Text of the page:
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I just installed CentOs 6.3 on a server to be installed in a data center, but cannot get name resolution / curl to work.

I know this is because of it trying to use ipv6, since ping works, curl -4 works, but not curl

I removed the ipv6 adress from the interface and it does not change anything.

This is very problematic since most system tools like yum fail at name resolution currently. Browsers like Firefox work because they might be using another tool for name resolution than the one use by curl.

I managed to fix this on workstations by completely disabling ipv6 following tutorials like this one / hardcoding name resolution in /etc/hosts. But since I am here configuring a server which will be later installed in a remote data center, I would like not to mess up, understand what is going on and fix it properly. Besides, I will face the same issue with more servers to come so I would really appreciate your help in understanding this problem and how to solve it.

I would be happy to provide more information if needed to help understand what is going on.

The current network configuration is a small enterprise network, with a DNS server (let's call it A) configured once a long time ago. dig and dig -4 are both refused by the A DNS. But this is also true for my workstation on which curl is working (and yes they both use the same A DNS server). Indeed this faulty server and my workstation have multiple nameservers in /etc/resolv.conf, and the second one is working fine for both of them, so if I remove A from my resolv.conf everything works fine!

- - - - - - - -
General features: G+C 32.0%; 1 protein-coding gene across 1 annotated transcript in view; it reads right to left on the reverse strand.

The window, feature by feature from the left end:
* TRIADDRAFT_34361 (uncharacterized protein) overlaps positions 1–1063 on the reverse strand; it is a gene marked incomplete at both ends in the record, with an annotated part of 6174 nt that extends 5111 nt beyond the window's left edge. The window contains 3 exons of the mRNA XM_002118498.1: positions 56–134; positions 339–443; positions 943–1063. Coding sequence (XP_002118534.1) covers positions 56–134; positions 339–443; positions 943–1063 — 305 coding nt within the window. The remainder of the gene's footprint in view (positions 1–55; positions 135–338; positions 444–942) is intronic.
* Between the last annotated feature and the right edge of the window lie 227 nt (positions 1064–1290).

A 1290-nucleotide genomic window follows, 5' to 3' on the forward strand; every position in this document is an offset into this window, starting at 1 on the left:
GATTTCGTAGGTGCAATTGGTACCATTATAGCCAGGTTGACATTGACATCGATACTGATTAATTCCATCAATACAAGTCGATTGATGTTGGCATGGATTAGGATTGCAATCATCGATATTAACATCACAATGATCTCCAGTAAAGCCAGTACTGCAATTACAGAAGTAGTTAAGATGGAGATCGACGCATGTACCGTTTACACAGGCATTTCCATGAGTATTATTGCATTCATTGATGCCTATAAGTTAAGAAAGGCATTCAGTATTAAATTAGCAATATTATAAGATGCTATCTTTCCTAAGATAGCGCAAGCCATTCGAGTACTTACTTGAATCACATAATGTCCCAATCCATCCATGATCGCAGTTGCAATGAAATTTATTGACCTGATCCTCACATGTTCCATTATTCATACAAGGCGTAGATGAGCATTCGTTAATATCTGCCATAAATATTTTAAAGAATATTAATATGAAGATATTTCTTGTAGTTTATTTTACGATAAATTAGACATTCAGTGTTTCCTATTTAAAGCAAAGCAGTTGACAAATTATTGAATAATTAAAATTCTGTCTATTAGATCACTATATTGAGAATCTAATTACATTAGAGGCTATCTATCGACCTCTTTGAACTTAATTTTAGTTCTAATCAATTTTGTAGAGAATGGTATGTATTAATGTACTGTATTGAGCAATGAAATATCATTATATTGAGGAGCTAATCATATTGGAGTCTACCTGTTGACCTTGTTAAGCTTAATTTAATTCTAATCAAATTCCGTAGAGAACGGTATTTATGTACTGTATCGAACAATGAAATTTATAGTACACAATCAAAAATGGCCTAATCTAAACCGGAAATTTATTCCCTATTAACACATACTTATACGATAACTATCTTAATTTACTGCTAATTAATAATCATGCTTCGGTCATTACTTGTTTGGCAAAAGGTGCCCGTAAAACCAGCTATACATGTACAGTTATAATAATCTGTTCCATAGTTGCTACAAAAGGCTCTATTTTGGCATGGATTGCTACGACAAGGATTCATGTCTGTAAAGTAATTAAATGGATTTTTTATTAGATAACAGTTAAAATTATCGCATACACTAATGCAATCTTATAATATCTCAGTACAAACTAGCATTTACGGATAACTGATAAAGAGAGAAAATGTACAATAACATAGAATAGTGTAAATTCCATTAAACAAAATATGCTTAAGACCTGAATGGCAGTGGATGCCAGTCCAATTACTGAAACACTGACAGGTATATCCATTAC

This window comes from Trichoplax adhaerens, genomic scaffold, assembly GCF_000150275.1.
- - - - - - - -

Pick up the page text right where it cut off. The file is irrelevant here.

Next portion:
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Can you provide the output from dig -4 and dig -6 Which name servers are you using to resolve requests from this system? – Shane Madden Aug 31 '12 at 15:11
by thinking out loud why dig was failing in both cases even for a machine not affected by this problem I found the problem: my first nameserver is bullshit, thanks! – jolivier Aug 31 '12 at 15:30
Great! Feel free to put an answer on your own question (there's an enforced delay, later today it should let you), as reference for people who have the same issue in the future. – Shane Madden Aug 31 '12 at 15:32
up vote 1 down vote accepted

I solved this problem with the following diagnostic process, which can be applied when dealing with name resolution problems and ipv6

  • Test dig and dig -4, on a machine having this problem and another one on the same network not having this problem.
  • If the four command (two by machine) fail, this mean that the first nameserver in their /etc/resolv.conf is not configured for ipv6. Remove it and retest.

One cal also use digg @nameserver to test the other eventual nameservers in /etc/resolv.conf without changing this file.

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